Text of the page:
The first 108MP images sensor, the Samsung Bright HMX, was used by Xiaomi (that’s what the “X” after “HM” stands for). Now Samsung has its own 108MP flagship and those use the HM1 sensor instead, which features some substantial changes.
The large 1/1.33” sensor found inside the Samsung Galaxy S20 Ultra uses Nonacell technology, the followup to 2017’s Tetracell. Don’t worry if you slept through Latin and Greek, these basically mean 9-cell and 4-cell and are Samsung’s trademarks for different Bayer filters.
Nonacell merges 9 neighboring pixels (from a 3x3 square) into one large 2.4µm effective pixel. This doubles the sensor’s light absorption capabilities compared to Tetracell (2x2) sensors. But this also magnifies color interference between pixels, which is why such sensors didn’t exist until now – Samsung claims its ISOCELL Plus (which creates barriers between pixels) is able to keep such crosstalk to a minimum.
The company also loaded the ISOCELL Bright HM1 sensor with some serious hardware processing. It’s able to control the ISO of different groups of pixels, enabling one-shot HDR (this also makes image previews much more accurate).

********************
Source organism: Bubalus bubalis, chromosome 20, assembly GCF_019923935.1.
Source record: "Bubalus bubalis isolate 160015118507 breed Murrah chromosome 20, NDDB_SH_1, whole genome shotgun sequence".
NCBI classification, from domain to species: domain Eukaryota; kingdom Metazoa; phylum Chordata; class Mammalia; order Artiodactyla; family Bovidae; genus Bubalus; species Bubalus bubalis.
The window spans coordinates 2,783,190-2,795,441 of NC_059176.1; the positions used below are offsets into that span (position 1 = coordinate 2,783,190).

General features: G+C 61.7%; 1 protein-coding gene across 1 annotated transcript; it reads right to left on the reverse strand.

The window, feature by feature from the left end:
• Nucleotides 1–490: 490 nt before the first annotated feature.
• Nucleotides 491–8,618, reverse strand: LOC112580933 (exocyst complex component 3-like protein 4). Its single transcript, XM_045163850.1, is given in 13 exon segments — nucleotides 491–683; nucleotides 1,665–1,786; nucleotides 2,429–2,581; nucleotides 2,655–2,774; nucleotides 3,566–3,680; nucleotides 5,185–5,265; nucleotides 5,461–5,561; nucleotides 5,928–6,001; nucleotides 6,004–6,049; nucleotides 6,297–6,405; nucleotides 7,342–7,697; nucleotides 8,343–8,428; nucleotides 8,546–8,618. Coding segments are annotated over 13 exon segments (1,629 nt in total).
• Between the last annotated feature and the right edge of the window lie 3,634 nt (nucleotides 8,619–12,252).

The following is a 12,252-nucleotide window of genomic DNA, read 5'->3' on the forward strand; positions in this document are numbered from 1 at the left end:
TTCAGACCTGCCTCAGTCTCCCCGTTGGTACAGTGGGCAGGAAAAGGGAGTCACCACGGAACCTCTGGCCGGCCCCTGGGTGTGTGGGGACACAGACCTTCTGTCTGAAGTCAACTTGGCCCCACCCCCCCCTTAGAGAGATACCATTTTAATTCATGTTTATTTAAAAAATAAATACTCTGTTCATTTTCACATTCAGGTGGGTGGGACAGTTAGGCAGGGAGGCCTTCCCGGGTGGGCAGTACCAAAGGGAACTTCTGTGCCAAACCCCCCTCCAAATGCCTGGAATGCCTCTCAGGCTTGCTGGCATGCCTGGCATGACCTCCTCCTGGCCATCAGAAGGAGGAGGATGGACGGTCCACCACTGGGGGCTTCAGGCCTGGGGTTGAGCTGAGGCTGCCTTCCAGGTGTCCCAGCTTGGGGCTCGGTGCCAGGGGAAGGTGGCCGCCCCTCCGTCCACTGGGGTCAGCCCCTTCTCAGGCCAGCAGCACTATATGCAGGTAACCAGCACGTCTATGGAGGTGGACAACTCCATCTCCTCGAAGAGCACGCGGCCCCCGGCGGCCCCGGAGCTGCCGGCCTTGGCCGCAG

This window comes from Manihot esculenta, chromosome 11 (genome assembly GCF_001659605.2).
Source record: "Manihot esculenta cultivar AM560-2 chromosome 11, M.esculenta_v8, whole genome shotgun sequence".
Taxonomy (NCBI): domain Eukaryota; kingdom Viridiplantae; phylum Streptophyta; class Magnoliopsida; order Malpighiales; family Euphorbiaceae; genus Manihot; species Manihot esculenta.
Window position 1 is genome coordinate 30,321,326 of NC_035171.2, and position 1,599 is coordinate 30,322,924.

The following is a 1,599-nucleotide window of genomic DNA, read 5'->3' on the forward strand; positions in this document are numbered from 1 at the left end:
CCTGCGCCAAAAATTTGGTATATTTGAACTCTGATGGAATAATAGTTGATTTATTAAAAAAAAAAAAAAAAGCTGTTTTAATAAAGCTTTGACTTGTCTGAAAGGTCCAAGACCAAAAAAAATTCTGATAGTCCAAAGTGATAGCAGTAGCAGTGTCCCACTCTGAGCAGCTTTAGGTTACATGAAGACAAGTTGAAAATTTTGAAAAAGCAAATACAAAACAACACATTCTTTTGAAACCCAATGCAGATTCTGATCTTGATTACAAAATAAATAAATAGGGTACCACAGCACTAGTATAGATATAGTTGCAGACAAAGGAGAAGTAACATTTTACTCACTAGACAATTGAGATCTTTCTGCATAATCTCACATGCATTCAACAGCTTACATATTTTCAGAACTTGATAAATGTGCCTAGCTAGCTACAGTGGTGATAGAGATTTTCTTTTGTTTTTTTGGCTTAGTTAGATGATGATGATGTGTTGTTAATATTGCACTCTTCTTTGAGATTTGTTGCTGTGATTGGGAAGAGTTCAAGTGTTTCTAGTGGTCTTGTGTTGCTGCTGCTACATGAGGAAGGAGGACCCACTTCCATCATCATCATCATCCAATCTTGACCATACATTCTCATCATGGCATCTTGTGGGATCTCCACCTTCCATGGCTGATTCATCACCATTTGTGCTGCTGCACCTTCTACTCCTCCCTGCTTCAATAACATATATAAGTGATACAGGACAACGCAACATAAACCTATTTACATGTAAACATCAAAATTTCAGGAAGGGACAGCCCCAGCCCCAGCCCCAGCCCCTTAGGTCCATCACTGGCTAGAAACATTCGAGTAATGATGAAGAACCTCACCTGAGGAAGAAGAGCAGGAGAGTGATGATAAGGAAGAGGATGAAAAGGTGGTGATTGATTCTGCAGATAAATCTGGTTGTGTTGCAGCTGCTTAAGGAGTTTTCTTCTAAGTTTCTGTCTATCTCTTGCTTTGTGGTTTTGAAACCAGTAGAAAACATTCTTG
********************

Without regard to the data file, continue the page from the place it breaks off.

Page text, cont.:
The on-chip hardware is also able to to do up to 3x lossless zoom – starting with 108 megapixels, it can create 12MP photos at 3x magnification without upscaling (all of this happens before the image data even leaves the sensor for the ISP). That can help bridge the gap to cameras with true telephoto lenses.
In terms of video capabilities, the HM1 can record 8K footage at 24 fps. It supports gyro-based Electronic Image Stabilization for smoother handheld video.
We’ll get a better feel of HM1’s true capabilities when we review the Galaxy S20 Ultra. Its siblings, the S20 and S20+ have a very different camera setup.
It has 12mp output in pixel binned mode and 108mp in non pixel binned mode. The 108mp images are usable in daylight. At night, it's better to use pixel binned 12mp mode. You are the only one that is confused. Quad Bayer, Nona Bayer all can functi...